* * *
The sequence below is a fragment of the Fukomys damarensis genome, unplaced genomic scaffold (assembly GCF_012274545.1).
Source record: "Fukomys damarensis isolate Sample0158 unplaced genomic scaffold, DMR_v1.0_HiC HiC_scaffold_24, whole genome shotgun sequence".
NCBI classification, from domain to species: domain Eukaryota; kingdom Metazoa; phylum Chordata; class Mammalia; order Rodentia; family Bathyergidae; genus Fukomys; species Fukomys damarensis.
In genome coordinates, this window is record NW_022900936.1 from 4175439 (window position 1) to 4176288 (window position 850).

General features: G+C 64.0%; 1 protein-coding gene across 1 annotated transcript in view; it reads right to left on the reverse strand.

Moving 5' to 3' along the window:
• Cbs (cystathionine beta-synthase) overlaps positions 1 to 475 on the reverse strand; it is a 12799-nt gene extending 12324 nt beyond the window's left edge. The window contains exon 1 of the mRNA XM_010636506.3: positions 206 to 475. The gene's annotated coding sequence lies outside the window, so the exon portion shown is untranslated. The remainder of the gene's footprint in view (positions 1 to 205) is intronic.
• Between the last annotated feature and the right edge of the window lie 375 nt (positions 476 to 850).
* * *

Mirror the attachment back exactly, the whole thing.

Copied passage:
The sequence below is a fragment of the Fukomys damarensis genome, unplaced genomic scaffold (assembly GCF_012274545.1).
Source record: "Fukomys damarensis isolate Sample0158 unplaced genomic scaffold, DMR_v1.0_HiC HiC_scaffold_24, whole genome shotgun sequence".
NCBI classification, from domain to species: domain Eukaryota; kingdom Metazoa; phylum Chordata; class Mammalia; order Rodentia; family Bathyergidae; genus Fukomys; species Fukomys damarensis.
In genome coordinates, this window is record NW_022900936.1 from 4175439 (window position 1) to 4176288 (window position 850).

General features: G+C 64.0%; 1 protein-coding gene across 1 annotated transcript in view; it reads right to left on the reverse strand.

Moving 5' to 3' along the window:
• Cbs (cystathionine beta-synthase) overlaps positions 1 to 475 on the reverse strand; it is a 12799-nt gene extending 12324 nt beyond the window's left edge. The window contains exon 1 of the mRNA XM_010636506.3: positions 206 to 475. The gene's annotated coding sequence lies outside the window, so the exon portion shown is untranslated. The remainder of the gene's footprint in view (positions 1 to 205) is intronic.
• Between the last annotated feature and the right edge of the window lie 375 nt (positions 476 to 850).